A gas–solid fluidized bed using magnetite particles is an effective methodology for coal beneficiation in the field of dry coal cleaning. Broadening the size range of magnetite used in the bed decreases medium preparation cost.
The dense medium separation process used in most coal washing and magnetic separation plants requires a suspension of finely milled magnetite in water. Magnetite for coal washing must be of overall high purity and be devoid of contaminants, such as hematite, sulphides or other minerals.
Abstract Although most of the magnetite used in dense-medium coal beneficiation can be recovered by magnetic separation, there are small but significant losses. The magnetite losses can be attributed to removal in the wash wastes or uptake into fractures of the coal particles.
According to Mikhail and Osborne (1990), the following is the standard particle-size distribution of magnetite used in coal preparation: maximum 5% by mass coarser than 45 μm, and 30% by mass finer than 10 μm. View chapter Purchase book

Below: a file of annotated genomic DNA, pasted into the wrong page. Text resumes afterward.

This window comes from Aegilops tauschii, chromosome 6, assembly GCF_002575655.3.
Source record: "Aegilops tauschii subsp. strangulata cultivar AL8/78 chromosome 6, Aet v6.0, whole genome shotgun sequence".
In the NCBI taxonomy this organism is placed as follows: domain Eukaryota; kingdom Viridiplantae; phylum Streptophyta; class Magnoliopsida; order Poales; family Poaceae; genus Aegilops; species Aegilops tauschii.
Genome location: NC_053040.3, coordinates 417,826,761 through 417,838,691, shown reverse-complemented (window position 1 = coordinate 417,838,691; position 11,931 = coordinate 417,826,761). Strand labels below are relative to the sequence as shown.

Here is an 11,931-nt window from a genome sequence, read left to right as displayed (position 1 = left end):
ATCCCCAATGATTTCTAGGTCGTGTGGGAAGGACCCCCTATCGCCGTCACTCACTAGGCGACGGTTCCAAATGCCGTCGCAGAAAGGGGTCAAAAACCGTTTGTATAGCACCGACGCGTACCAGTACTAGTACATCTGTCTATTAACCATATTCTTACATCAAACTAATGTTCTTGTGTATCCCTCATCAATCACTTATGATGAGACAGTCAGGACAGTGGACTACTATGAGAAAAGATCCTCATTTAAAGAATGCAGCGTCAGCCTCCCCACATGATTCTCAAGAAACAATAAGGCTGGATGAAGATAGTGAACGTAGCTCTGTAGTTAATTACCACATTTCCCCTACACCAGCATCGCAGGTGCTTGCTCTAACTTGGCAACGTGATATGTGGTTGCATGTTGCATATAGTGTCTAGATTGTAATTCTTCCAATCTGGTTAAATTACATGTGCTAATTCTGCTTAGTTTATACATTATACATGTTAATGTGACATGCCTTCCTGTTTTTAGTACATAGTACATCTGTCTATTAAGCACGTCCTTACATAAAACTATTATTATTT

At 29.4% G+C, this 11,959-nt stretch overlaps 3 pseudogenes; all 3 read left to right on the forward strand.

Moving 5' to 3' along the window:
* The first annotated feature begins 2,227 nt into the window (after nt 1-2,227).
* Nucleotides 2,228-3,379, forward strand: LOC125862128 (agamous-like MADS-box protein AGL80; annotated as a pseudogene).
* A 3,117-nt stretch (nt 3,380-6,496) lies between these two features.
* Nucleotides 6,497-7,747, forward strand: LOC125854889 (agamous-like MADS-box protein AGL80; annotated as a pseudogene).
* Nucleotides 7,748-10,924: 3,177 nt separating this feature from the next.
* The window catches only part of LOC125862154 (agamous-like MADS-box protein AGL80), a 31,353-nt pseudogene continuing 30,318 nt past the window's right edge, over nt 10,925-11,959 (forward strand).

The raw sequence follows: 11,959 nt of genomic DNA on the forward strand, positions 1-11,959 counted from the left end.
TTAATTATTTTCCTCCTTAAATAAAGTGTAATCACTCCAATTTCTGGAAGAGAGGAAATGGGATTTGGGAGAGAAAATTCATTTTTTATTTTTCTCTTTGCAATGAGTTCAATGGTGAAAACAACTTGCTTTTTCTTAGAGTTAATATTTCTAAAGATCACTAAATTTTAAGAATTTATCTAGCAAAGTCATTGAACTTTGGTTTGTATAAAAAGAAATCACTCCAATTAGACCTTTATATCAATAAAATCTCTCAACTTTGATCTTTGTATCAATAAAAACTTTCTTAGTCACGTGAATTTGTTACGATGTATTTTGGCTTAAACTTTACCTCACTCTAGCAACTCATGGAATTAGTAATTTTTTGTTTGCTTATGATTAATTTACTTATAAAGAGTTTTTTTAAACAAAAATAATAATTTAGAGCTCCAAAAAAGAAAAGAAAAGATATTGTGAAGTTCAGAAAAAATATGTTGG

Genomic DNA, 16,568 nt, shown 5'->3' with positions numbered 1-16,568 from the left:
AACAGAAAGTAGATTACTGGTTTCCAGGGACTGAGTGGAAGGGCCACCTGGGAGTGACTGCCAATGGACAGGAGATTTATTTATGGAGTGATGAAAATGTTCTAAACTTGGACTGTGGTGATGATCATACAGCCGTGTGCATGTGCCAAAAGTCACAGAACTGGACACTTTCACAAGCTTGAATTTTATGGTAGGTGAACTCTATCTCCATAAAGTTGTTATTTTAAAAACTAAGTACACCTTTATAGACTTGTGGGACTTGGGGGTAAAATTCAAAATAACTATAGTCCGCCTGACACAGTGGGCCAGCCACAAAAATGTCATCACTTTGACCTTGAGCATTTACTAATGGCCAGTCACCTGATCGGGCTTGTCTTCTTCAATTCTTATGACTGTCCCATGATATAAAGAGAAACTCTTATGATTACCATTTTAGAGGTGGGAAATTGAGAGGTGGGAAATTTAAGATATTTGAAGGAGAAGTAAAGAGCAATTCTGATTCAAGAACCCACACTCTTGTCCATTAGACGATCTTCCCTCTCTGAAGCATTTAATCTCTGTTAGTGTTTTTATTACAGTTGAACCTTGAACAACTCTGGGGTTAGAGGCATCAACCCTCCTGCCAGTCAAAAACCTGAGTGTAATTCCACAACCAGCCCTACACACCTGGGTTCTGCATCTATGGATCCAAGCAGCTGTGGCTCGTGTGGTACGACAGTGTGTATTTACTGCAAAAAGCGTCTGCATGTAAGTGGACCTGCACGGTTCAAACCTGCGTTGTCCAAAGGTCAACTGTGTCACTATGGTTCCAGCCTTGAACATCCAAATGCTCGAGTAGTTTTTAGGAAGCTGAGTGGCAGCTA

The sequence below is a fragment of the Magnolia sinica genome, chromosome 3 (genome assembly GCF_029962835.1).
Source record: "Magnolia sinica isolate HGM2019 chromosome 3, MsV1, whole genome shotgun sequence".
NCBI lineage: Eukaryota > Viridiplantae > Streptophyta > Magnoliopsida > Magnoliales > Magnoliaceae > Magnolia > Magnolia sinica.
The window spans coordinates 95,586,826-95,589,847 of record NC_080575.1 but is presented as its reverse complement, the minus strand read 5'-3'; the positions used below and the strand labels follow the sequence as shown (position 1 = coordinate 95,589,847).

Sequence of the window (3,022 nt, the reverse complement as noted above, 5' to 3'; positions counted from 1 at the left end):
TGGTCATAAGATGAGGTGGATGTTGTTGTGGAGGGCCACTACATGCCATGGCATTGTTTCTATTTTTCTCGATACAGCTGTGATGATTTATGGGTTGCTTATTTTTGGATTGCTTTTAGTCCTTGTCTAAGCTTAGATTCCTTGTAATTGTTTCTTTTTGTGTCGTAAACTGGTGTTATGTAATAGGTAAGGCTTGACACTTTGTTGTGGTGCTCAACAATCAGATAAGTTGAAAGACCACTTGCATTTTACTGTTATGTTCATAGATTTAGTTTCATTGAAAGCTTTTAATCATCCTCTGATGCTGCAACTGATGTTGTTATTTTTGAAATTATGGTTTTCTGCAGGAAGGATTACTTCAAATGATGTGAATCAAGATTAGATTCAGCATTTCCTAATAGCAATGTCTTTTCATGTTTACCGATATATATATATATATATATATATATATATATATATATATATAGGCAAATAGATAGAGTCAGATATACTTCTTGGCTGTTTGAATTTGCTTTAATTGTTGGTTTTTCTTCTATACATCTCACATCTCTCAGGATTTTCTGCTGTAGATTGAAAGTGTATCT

Density separation processes employed in coal preparation are typically performed in a medium suspension of fine ground (− 45 μm) magnetite (Fe 3 O 4) dispersed in water. Magnetite is added to the suspension to maintain the desired medium density.
Magnetite for coal washing must be of overall high purity and be devoid of contaminants, such as hematite, sulphides or other minerals. Magnetite is reasonably durable (and therefore does not readily break down), and is chemically stable during coal washing and magnetic separation.
Magnetite could be lost in multiple stages of the coal beneficiation process. The drain-and-rinse screens, for example, are trying to wash as much magnetite off the clean coal as possible. If they do not have enough water, however, the magnetite could be lost to the clean coal stream.